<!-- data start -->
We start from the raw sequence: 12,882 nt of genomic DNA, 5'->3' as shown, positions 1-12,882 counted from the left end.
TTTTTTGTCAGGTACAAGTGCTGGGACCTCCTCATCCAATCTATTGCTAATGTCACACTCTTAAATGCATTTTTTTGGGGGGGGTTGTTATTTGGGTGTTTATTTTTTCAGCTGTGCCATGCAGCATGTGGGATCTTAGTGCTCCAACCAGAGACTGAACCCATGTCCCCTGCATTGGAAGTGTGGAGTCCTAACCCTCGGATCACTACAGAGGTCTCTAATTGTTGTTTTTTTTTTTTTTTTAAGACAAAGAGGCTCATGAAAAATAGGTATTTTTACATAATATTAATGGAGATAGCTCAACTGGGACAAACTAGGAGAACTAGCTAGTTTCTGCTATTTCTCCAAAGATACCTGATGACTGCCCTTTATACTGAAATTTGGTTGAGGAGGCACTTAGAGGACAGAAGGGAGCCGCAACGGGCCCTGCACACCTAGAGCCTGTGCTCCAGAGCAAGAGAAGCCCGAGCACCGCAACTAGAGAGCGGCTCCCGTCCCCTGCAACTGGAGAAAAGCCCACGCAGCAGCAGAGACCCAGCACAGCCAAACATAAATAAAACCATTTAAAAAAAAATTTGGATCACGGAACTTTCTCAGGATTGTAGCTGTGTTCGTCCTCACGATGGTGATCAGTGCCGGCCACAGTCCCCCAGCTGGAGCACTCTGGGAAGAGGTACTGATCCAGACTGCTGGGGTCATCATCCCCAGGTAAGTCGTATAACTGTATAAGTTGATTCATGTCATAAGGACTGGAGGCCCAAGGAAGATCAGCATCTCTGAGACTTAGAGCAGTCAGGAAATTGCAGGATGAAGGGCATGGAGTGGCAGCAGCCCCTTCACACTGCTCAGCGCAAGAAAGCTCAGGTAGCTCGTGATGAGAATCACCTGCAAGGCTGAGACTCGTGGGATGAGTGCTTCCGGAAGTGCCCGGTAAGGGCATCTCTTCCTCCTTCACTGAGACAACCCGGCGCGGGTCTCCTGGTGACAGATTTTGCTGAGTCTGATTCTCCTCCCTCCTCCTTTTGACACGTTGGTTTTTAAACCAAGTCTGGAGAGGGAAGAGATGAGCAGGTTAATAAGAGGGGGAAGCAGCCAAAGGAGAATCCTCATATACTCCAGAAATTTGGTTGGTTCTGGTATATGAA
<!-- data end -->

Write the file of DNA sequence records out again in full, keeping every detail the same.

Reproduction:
We start from the raw sequence: 12,882 nt of genomic DNA, 5'->3' as shown, positions 1-12,882 counted from the left end.
TTTTTTGTCAGGTACAAGTGCTGGGACCTCCTCATCCAATCTATTGCTAATGTCACACTCTTAAATGCATTTTTTTGGGGGGGGTTGTTATTTGGGTGTTTATTTTTTCAGCTGTGCCATGCAGCATGTGGGATCTTAGTGCTCCAACCAGAGACTGAACCCATGTCCCCTGCATTGGAAGTGTGGAGTCCTAACCCTCGGATCACTACAGAGGTCTCTAATTGTTGTTTTTTTTTTTTTTTTAAGACAAAGAGGCTCATGAAAAATAGGTATTTTTACATAATATTAATGGAGATAGCTCAACTGGGACAAACTAGGAGAACTAGCTAGTTTCTGCTATTTCTCCAAAGATACCTGATGACTGCCCTTTATACTGAAATTTGGTTGAGGAGGCACTTAGAGGACAGAAGGGAGCCGCAACGGGCCCTGCACACCTAGAGCCTGTGCTCCAGAGCAAGAGAAGCCCGAGCACCGCAACTAGAGAGCGGCTCCCGTCCCCTGCAACTGGAGAAAAGCCCACGCAGCAGCAGAGACCCAGCACAGCCAAACATAAATAAAACCATTTAAAAAAAAATTTGGATCACGGAACTTTCTCAGGATTGTAGCTGTGTTCGTCCTCACGATGGTGATCAGTGCCGGCCACAGTCCCCCAGCTGGAGCACTCTGGGAAGAGGTACTGATCCAGACTGCTGGGGTCATCATCCCCAGGTAAGTCGTATAACTGTATAAGTTGATTCATGTCATAAGGACTGGAGGCCCAAGGAAGATCAGCATCTCTGAGACTTAGAGCAGTCAGGAAATTGCAGGATGAAGGGCATGGAGTGGCAGCAGCCCCTTCACACTGCTCAGCGCAAGAAAGCTCAGGTAGCTCGTGATGAGAATCACCTGCAAGGCTGAGACTCGTGGGATGAGTGCTTCCGGAAGTGCCCGGTAAGGGCATCTCTTCCTCCTTCACTGAGACAACCCGGCGCGGGTCTCCTGGTGACAGATTTTGCTGAGTCTGATTCTCCTCCCTCCTCCTTTTGACACGTTGGTTTTTAAACCAAGTCTGGAGAGGGAAGAGATGAGCAGGTTAATAAGAGGGGGAAGCAGCCAAAGGAGAATCCTCATATACTCCAGAAATTTGGTTGGTTCTGGTATATGAA